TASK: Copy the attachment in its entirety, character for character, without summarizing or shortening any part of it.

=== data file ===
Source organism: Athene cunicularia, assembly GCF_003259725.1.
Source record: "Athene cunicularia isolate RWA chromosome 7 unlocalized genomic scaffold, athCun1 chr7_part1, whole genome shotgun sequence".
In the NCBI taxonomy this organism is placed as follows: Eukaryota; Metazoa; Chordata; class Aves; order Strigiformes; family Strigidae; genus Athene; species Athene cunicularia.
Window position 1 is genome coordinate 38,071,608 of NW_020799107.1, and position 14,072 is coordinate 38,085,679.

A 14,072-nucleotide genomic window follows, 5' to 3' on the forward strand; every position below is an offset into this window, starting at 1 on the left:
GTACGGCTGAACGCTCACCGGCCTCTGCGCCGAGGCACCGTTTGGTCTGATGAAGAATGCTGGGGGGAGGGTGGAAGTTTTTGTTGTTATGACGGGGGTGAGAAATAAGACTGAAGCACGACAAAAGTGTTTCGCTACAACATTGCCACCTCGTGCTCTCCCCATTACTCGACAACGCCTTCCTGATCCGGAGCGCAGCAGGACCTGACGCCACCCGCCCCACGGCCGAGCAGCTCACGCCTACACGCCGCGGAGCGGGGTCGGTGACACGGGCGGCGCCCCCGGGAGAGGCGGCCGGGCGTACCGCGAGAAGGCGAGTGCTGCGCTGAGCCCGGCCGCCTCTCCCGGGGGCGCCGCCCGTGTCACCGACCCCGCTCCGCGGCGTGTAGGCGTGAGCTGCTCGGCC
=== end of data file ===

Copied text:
Source organism: Athene cunicularia, assembly GCF_003259725.1.
Source record: "Athene cunicularia isolate RWA chromosome 7 unlocalized genomic scaffold, athCun1 chr7_part1, whole genome shotgun sequence".
In the NCBI taxonomy this organism is placed as follows: Eukaryota; Metazoa; Chordata; class Aves; order Strigiformes; family Strigidae; genus Athene; species Athene cunicularia.
Window position 1 is genome coordinate 38,071,608 of NW_020799107.1, and position 14,072 is coordinate 38,085,679.

A 14,072-nucleotide genomic window follows, 5' to 3' on the forward strand; every position below is an offset into this window, starting at 1 on the left:
GTACGGCTGAACGCTCACCGGCCTCTGCGCCGAGGCACCGTTTGGTCTGATGAAGAATGCTGGGGGGAGGGTGGAAGTTTTTGTTGTTATGACGGGGGTGAGAAATAAGACTGAAGCACGACAAAAGTGTTTCGCTACAACATTGCCACCTCGTGCTCTCCCCATTACTCGACAACGCCTTCCTGATCCGGAGCGCAGCAGGACCTGACGCCACCCGCCCCACGGCCGAGCAGCTCACGCCTACACGCCGCGGAGCGGGGTCGGTGACACGGGCGGCGCCCCCGGGAGAGGCGGCCGGGCGTACCGCGAGAAGGCGAGTGCTGCGCTGAGCCCGGCCGCCTCTCCCGGGGGCGCCGCCCGTGTCACCGACCCCGCTCCGCGGCGTGTAGGCGTGAGCTGCTCGGCC